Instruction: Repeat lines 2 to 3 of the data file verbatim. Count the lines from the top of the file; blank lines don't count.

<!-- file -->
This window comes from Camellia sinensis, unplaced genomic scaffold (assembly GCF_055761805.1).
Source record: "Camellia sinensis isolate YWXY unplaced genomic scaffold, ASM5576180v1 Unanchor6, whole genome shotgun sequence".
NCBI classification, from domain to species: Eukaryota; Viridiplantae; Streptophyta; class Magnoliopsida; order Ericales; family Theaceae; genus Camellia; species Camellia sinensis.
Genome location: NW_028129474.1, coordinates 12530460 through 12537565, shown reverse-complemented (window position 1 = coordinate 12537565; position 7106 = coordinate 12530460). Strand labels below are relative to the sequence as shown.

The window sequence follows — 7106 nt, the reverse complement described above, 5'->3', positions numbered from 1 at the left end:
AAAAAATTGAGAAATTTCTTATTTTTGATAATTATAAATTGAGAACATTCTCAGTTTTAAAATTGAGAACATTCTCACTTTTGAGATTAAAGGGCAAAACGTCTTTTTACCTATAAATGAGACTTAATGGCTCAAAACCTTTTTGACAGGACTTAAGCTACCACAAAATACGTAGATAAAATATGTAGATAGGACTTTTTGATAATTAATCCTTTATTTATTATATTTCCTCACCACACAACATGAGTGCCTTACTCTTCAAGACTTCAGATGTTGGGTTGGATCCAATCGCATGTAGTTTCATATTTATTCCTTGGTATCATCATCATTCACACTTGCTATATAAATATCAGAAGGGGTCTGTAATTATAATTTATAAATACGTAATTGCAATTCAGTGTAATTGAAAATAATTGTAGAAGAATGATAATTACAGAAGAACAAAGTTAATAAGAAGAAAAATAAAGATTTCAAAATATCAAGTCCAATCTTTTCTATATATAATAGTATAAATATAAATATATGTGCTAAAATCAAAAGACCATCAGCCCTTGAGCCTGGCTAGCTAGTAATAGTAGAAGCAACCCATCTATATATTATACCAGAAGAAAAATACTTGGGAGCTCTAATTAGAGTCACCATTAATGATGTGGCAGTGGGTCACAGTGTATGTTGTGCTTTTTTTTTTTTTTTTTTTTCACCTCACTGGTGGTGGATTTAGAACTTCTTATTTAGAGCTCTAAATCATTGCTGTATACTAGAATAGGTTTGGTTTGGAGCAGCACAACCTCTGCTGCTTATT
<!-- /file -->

Source record: "Camellia sinensis isolate YWXY unplaced genomic scaffold, ASM5576180v1 Unanchor6, whole genome shotgun sequence".
NCBI classification, from domain to species: Eukaryota; Viridiplantae; Streptophyta; class Magnoliopsida; order Ericales; family Theaceae; genus Camellia; species Camellia sinensis.